Open Access

GTP-dependent run-up of Piezo2-type mechanically activated currents in rat dorsal root ganglion neurons

Molecular Brain20136:57

https://doi.org/10.1186/1756-6606-6-57

Received: 23 October 2013

Accepted: 5 December 2013

Published: 17 December 2013

Abstract

Rapidly adapting mechanically activated channels (RA) are expressed in primary afferent neurons and identified as Piezo2 ion channels. We made whole-cell voltage-clamp recordings from cultured dorsal root ganglion (DRG) neurons to study RA channel regulation. RA currents showed gradual increases in current amplitude (current “run-up”) after establishing whole-cell mode when 0.33 mM GTP or 0.33 mM GTPγS was included in the patch pipette internal solution. RA current run-up was also observed in HEK293 cells that heterologously expressed Piezo2 ion channels. No significant RA current run-up was observed in DRG neurons when GTP was omitted from the patch pipette internal solution, when GTP was replaced with 0.33 mM GDP, or when recordings were made under the perforated patch-clamp recording configuration. Our findings revealed a GTP-dependent up-regulation of the function of piezo2 ion channels in DRG neurons.

Keywords

Mechanically activated ion channels Piezo2 ion channels GTP G-proteins Dorsal root ganglion neurons Pain

Introduction

The ability of animals to detect noxious mechanical stimuli and innocuous touch is essential for life. For example, by detecting noxious mechanical stimuli, one can avoid potentially harmful physical forces. Under pathological conditions such as tissue inflammation and chronic nerve injury, the responses to mechanical stimuli can be greatly enhanced resulting in mechanical allodynia, an exaggerated pain state induced by gentle touch. How mechanical responses are altered under pathological conditions remains to be understood. Several places along the somatosensory system, from peripheral afferent nerve endings to the central sites in the spinal cord and brain, can be involved in the regulation of mechanical responses. Mechanical responses usually start from mechanotransduction at primary afferent nerve endings, a biological process that converts mechanical stimuli into electrical signals. Up-regulation of mechanotransduction at primary afferent nerve endings has been proposed to be a mechanism underlying mechanical allodynia and hyperalgesia. Second messenger systems, including G-protein-coupled receptors, protein kinase A and protein kinase C have been suggested to be involved in up-regulation of mechanotransduction [1, 2]. However, mechanotransduction regulation in primary afferent neurons is only partially understood.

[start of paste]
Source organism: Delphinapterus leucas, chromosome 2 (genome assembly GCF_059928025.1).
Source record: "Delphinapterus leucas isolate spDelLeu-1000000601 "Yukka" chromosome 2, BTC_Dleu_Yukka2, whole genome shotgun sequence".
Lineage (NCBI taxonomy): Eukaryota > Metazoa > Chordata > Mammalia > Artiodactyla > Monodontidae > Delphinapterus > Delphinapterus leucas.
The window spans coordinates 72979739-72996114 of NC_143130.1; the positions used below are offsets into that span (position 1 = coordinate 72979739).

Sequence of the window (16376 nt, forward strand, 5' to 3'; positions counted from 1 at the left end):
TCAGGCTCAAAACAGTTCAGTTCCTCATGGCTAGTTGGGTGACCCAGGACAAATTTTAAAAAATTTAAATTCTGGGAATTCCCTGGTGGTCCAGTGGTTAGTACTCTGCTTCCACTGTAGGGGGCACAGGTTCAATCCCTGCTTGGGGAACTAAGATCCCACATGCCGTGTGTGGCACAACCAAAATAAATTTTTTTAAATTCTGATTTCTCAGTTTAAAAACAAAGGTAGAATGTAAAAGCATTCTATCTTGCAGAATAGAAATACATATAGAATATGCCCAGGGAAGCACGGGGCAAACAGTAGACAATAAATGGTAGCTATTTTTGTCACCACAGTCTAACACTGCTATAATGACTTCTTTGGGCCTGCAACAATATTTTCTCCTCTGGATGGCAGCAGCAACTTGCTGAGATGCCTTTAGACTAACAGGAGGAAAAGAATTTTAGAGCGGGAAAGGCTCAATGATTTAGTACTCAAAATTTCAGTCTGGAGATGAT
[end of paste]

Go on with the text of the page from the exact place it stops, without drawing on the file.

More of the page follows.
Mechanically activated ion channels (MA) have been recognized as the main mechanical transducers in primary afferent nerves. MA currents were first recorded by McCarter et al. [3] from rat dorsal root ganglion (DRG) neurons in culture by using the whole-cell patch-clamp recording technique. Subsequent studies showed that at least two types of whole-cell MA currents could be evoked from DRG neurons, rapidly adapting (RA) and slowly adapting currents (SA) [4]. The RA currents were found to be mediated by nonselective cation channels [5]. It was shown that MA currents were up-regulated via a transcriptional mechanism by the proinflammatory neurotrophin nerve growth factor [1]. Activators of PKC, given in vitro and in vivo, also caused increases in MA currents and behavioral sensitization to mechanical stimulation, respectively [1].

The study of molecular mechanisms of mechanotransduction has recently advanced with the identification of Piezo proteins as MA channels in mammals [6]. Piezo2, one of the two Piezo channels cloned from a mouse neuroblastoma cell line [6], was shown to be expressed in DRG neurons. Knockdown of Piezo2 in DRG neurons specifically reduced RA currents, suggesting that RA currents were mediated by Piezo2 channels [6]. Interestingly, Piezo2 current amplitude was increased and inactivation slowed by bradykinin receptor beta2 activation, and the up-regulation of Piezo2 function was found to be mediated by protein kinase A and protein kinase C [2]. In addition, a role for Piezo2 in EPAC1-dependent mechanical allodynia has been reported recently [7]. Epac1 is a guanine nucleotide exchange factor that activates Rap, a small GTP-binding protein of the Ras family of GTPases [8].